Next time you’re about to throw away limp vegetables from your fridge, think again! It’s possible that the veggies are simply dehydrated (usually the fridge makes them lose water faster). If they’re not mouldy, you can most probably revive them with water. 

It’s also a great way to save money while  grocery shopping. You can pick up rescued vegetables on donation from Tuesday Food Cycle Markets organised by Taste Before you Waste or benefit from discounted food at the supermarkets. 

Ekoplaza, for example, has daily discounts (up to 50%) for vegetables that are not as firm anymore. Oftentimes you can find wilted spinach or collard greens that revives beautifully after a SPA treatment. 

Below are two simple ways you can treat your vegetables.

Ice Bath 

For any leafy greens from spinach to collard greens and lettuce, the best method is an ice bath. 

Fill a large bowl with cold water, add a handful of ice cubes and submerge your (washed) leafy greens. Place the bowl in the fridge to keep it cold. Already after 20 min you’ll see the leaves “drink up” the water and become fresh and crispy! 

Photo by Adolfo Félix on Unsplash

Some bloggers advice to only do the ice bath for 20 min, but I actually like to keep my lettuce in the ice bath in the fridge for a few days. It doesn’t spoil and keeps fresh!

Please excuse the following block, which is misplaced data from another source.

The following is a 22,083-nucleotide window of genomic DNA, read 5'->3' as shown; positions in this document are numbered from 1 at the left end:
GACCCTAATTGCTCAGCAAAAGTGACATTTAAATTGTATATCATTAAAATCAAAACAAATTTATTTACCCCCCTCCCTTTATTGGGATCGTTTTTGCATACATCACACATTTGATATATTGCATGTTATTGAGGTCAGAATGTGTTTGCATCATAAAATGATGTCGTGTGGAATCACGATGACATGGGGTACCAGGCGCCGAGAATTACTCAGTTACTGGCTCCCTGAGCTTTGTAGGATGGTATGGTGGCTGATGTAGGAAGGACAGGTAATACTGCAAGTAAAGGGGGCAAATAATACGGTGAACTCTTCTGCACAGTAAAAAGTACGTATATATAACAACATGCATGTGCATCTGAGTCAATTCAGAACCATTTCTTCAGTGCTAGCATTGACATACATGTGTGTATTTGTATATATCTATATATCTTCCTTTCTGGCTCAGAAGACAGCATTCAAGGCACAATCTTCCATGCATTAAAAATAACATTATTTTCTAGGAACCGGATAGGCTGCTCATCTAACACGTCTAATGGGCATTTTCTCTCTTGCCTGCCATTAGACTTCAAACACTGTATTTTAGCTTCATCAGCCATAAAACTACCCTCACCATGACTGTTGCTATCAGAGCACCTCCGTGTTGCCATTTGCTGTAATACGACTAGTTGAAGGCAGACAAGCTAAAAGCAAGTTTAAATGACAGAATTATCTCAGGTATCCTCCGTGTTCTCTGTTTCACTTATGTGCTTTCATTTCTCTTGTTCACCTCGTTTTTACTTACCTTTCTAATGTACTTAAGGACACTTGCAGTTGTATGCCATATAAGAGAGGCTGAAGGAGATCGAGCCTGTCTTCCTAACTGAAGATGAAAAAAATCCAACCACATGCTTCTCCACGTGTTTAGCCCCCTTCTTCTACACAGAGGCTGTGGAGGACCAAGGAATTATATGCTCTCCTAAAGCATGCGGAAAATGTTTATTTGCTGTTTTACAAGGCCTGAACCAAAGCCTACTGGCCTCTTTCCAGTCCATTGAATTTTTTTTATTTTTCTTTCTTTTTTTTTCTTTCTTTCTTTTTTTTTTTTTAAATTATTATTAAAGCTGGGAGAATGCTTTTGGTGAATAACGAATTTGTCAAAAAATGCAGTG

An ice bath also works for green beans and potatoes. Just peel the potatoes before submerging into an ice bath. 

Glass of Water 

This method works for celery, carrots, broccoli, and asparagus. Just trim the bottoms of the vegetables and place them upright in a tall glass of water until crisp (usually around 30 min). 

This method works great with herbs, too. Just change the water often to prevent the stalks from going mouldy. 

What vegetables can’t be rehydrated?

The re-hydration methods (both an ice bath and a glass of water) won’t work for vegetables that rot quickly (e.g. zucchini, squash, pumpkin and tomatoes). So make sure you use them quickly, e.g. by making a tomato soup or pasta sauce, zucchini fritters or spiralled zucchini “noodles” (so called zoodles), pumpkin soup, or simply roast the vegetables to serve them on top of rice, grains, pasta, or lettuce. 

And most of all, try to avoid food going bad in the first place by knowing how to store them in your fridge, outside of it, and what vegetables and fruit to keep apart to prevent rapid ripening.

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